"Can you believe it? One of my friends threw her boss's baby into a washing machine, just before going back to her village," the woman beside me said in a flat voice. I turned my gaze to the darkness outside the car window. The woman was terrorizing me. Damn it all! A chill ran through me as I thought of what she had just told me. The air was stuffy. Our small van crawled along the road. The heat from the van's engine was enough to make frozen blood boil. As we traveled along...

from “Metro”

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Encounter

Don't you hear—the door of the next compartment just opened? It has to be a ticket taker. Who else gets the words out like that? Everything so clear and distinct: —Gutten Tag, geben Sie mir bitte! Feverish, tense, you try to calm your rapid breathing. Your glance fixes sideways at the dark, shining window. Only, you can't see the landscapes coursing into the night. You're in an express, an intercity. —Den Fahrschein Bitte! You pat your pockets as if...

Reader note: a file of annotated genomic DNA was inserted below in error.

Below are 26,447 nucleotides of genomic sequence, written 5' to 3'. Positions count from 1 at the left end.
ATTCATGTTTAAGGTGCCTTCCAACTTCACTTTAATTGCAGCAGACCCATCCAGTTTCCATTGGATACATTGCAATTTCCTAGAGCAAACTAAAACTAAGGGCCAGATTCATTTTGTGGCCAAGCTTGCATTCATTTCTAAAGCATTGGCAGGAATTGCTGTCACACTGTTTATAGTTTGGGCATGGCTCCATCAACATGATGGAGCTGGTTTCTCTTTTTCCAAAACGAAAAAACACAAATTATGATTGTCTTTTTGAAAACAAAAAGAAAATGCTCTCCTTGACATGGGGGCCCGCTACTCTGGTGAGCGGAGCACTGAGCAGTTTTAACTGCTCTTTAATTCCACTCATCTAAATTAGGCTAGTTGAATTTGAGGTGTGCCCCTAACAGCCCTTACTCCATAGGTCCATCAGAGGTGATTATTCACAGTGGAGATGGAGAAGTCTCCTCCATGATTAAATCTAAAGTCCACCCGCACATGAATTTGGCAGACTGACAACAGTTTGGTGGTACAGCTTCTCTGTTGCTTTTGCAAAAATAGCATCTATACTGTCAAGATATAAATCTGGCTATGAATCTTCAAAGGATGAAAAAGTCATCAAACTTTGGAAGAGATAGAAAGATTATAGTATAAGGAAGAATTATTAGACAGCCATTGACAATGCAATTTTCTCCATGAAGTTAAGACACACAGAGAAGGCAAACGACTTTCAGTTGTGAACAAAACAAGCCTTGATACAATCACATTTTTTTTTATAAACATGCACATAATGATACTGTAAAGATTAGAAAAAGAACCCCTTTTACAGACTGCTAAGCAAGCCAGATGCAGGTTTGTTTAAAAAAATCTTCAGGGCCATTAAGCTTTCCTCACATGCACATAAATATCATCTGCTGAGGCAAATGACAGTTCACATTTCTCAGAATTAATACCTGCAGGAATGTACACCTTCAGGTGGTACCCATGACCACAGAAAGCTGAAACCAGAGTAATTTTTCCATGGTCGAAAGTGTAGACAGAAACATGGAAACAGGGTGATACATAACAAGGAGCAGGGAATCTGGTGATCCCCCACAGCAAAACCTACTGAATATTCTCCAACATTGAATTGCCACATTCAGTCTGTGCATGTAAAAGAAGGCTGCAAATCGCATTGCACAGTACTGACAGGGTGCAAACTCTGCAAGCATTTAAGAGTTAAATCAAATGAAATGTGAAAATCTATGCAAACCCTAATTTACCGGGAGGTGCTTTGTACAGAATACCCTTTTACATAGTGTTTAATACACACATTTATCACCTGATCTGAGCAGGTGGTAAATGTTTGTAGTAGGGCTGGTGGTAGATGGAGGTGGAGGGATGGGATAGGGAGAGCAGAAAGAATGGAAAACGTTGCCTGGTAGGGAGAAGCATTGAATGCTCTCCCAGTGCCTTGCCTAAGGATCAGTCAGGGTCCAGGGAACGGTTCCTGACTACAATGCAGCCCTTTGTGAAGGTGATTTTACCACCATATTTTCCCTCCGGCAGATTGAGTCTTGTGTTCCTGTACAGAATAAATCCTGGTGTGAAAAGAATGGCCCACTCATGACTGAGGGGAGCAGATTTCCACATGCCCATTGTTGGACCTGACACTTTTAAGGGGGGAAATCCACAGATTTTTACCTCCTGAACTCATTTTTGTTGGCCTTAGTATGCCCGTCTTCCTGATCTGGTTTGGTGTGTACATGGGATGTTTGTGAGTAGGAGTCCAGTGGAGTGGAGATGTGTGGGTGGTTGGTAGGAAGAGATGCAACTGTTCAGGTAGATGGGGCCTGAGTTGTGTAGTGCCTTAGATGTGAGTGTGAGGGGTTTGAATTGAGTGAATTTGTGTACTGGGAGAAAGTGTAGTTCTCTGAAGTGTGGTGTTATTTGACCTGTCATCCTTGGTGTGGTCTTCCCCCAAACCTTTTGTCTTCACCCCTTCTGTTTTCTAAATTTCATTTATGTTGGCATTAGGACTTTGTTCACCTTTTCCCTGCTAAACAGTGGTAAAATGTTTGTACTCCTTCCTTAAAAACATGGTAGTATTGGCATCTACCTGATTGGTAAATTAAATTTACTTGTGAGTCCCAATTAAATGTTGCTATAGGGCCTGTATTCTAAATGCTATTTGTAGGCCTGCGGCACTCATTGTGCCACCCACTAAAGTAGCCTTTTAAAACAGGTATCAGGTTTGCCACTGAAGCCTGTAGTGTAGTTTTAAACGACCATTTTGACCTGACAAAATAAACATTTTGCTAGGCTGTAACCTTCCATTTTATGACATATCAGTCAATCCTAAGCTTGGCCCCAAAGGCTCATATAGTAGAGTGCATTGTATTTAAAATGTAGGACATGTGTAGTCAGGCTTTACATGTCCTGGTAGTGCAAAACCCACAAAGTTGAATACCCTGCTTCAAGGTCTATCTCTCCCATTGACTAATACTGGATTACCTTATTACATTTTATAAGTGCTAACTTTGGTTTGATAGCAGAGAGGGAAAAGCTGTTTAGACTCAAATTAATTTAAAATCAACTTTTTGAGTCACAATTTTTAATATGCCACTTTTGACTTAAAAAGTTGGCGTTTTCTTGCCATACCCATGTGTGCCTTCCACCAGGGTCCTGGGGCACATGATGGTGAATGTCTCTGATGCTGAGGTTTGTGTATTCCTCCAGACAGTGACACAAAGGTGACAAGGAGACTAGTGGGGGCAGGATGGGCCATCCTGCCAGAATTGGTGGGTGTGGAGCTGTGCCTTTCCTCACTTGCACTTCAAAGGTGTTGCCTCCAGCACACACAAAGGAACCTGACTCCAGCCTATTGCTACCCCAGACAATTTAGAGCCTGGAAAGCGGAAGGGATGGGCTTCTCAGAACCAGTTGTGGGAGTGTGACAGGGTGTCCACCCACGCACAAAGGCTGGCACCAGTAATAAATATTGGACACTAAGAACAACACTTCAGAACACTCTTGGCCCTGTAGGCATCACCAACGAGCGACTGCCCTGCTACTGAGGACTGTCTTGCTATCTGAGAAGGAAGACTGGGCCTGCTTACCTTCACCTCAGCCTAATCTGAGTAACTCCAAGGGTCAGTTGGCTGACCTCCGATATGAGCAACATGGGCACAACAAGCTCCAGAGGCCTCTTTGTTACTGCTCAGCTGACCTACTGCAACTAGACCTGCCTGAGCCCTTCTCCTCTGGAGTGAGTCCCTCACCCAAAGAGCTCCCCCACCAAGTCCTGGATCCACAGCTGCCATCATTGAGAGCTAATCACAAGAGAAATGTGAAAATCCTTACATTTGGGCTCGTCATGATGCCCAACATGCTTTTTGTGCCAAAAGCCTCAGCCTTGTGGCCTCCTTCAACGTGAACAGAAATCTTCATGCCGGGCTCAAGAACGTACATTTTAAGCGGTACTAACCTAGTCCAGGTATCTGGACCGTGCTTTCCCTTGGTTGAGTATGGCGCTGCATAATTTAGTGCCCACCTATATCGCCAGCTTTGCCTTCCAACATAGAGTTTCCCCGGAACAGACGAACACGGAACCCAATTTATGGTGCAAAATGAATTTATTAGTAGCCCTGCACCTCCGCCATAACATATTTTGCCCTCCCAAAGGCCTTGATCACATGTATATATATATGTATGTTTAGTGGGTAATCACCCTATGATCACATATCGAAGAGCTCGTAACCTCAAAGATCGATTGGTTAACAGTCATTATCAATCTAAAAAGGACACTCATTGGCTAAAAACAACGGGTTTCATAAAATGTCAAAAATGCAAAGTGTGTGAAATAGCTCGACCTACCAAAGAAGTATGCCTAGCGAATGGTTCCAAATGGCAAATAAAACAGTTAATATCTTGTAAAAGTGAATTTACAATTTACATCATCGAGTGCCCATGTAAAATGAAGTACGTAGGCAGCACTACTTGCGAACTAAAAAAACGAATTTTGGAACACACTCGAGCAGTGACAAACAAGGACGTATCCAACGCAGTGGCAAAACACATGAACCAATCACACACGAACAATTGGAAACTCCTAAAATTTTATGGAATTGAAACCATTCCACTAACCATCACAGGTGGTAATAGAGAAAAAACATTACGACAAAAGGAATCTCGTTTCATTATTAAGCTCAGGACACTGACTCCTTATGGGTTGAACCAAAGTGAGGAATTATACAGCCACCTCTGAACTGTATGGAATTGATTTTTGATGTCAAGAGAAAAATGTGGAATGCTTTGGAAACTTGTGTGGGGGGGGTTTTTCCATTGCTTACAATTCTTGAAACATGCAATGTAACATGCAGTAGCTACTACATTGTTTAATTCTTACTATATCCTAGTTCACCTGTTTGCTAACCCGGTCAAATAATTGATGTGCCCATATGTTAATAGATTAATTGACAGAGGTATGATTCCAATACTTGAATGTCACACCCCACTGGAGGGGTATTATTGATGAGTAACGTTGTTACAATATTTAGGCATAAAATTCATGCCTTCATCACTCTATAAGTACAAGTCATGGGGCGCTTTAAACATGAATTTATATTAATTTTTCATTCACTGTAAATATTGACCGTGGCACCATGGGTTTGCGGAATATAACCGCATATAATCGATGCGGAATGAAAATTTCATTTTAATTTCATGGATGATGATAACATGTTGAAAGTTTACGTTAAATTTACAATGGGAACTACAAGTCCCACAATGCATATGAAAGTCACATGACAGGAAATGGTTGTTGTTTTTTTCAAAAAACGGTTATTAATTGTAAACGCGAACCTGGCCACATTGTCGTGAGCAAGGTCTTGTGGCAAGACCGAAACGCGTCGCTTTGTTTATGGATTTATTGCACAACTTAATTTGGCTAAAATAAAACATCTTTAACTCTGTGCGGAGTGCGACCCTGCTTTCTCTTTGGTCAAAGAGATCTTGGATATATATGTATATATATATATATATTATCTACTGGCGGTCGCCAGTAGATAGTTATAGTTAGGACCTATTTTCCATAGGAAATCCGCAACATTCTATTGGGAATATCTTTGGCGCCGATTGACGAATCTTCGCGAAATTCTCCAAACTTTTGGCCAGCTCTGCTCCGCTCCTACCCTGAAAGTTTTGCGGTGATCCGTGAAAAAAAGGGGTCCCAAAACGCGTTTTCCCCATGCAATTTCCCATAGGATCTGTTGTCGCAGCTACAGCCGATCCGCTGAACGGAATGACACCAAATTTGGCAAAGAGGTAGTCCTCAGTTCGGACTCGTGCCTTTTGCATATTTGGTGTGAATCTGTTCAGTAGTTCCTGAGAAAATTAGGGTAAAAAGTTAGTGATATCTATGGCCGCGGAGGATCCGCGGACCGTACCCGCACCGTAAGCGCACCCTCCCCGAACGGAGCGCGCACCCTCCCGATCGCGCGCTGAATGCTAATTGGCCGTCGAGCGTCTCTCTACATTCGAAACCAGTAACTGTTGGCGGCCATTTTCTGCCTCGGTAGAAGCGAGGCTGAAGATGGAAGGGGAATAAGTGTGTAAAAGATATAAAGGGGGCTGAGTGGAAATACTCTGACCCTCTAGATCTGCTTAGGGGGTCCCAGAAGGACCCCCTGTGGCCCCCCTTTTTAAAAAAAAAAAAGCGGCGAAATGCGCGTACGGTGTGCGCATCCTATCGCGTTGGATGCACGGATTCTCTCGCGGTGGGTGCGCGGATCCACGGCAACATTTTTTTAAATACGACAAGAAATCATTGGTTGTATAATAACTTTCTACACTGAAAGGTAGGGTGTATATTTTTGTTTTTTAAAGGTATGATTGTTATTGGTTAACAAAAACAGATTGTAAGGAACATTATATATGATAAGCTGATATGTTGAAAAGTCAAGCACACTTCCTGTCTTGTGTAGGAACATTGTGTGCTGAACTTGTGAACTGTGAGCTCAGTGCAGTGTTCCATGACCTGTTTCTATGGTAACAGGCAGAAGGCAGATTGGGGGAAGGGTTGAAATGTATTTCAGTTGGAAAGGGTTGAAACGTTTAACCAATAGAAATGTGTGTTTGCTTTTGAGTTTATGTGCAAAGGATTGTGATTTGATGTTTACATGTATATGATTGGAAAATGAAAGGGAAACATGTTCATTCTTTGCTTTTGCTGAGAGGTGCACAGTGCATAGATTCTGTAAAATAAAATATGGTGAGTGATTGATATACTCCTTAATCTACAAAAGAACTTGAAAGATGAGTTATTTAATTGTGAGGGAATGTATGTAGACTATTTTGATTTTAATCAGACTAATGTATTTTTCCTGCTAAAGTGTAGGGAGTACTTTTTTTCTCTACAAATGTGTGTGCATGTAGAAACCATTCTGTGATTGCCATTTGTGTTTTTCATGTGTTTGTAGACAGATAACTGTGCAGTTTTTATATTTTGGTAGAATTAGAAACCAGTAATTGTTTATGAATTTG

The Reticent Suicide

(An Inspector Suasnavas case narrated by his friend Pérez the journalist) I've decided to begin this saga of Inspector Facundo Suasnavas with the case that gave root to his immense and deserved prestige at police headquarters, the most discreet prestige that, naturally, wasn't communicated to the media nor, therefore, appraised in its true magnitude by the metropolitan society which Inspector Suasnavas has honorably and constantly protected. I was at the !YA! newspaper...

The Pigs

You have to be away from Italy to see Italy. Or maybe just slightly displaced within its borders—on one of the islands, for example. I was in Favignana a few years ago, and late one afternoon, on an old rented bicycle, I came to a cliff behind the island's little cemetery. I sat up there, gazing at the distant coast of Sicily, until I lost any sense of time. Someone had told me—or maybe I had only imagined it—that what one saw from that point was the part of the...